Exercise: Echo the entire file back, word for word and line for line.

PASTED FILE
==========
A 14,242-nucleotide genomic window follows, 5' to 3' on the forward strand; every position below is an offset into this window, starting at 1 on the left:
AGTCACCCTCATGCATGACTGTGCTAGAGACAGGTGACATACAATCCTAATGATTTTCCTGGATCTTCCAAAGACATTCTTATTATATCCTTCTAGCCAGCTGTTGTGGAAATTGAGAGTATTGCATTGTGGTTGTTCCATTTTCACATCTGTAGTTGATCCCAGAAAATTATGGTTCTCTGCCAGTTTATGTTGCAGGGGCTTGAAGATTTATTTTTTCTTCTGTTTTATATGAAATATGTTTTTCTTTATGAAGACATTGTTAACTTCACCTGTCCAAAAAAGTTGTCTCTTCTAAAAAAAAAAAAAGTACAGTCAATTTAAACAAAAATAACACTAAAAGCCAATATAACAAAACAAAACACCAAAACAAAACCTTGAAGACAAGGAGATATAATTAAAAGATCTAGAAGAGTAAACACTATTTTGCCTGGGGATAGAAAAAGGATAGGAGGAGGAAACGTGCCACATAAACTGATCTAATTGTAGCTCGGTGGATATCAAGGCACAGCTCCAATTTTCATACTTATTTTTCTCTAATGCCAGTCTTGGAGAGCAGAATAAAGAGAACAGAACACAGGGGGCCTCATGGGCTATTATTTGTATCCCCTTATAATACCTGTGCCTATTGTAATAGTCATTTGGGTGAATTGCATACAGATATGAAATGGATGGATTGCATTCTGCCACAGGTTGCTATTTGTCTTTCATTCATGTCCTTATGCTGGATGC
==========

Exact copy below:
A 14,242-nucleotide genomic window follows, 5' to 3' on the forward strand; every position below is an offset into this window, starting at 1 on the left:
AGTCACCCTCATGCATGACTGTGCTAGAGACAGGTGACATACAATCCTAATGATTTTCCTGGATCTTCCAAAGACATTCTTATTATATCCTTCTAGCCAGCTGTTGTGGAAATTGAGAGTATTGCATTGTGGTTGTTCCATTTTCACATCTGTAGTTGATCCCAGAAAATTATGGTTCTCTGCCAGTTTATGTTGCAGGGGCTTGAAGATTTATTTTTTCTTCTGTTTTATATGAAATATGTTTTTCTTTATGAAGACATTGTTAACTTCACCTGTCCAAAAAAGTTGTCTCTTCTAAAAAAAAAAAAAGTACAGTCAATTTAAACAAAAATAACACTAAAAGCCAATATAACAAAACAAAACACCAAAACAAAACCTTGAAGACAAGGAGATATAATTAAAAGATCTAGAAGAGTAAACACTATTTTGCCTGGGGATAGAAAAAGGATAGGAGGAGGAAACGTGCCACATAAACTGATCTAATTGTAGCTCGGTGGATATCAAGGCACAGCTCCAATTTTCATACTTATTTTTCTCTAATGCCAGTCTTGGAGAGCAGAATAAAGAGAACAGAACACAGGGGGCCTCATGGGCTATTATTTGTATCCCCTTATAATACCTGTGCCTATTGTAATAGTCATTTGGGTGAATTGCATACAGATATGAAATGGATGGATTGCATTCTGCCACAGGTTGCTATTTGTCTTTCATTCATGTCCTTATGCTGGATGC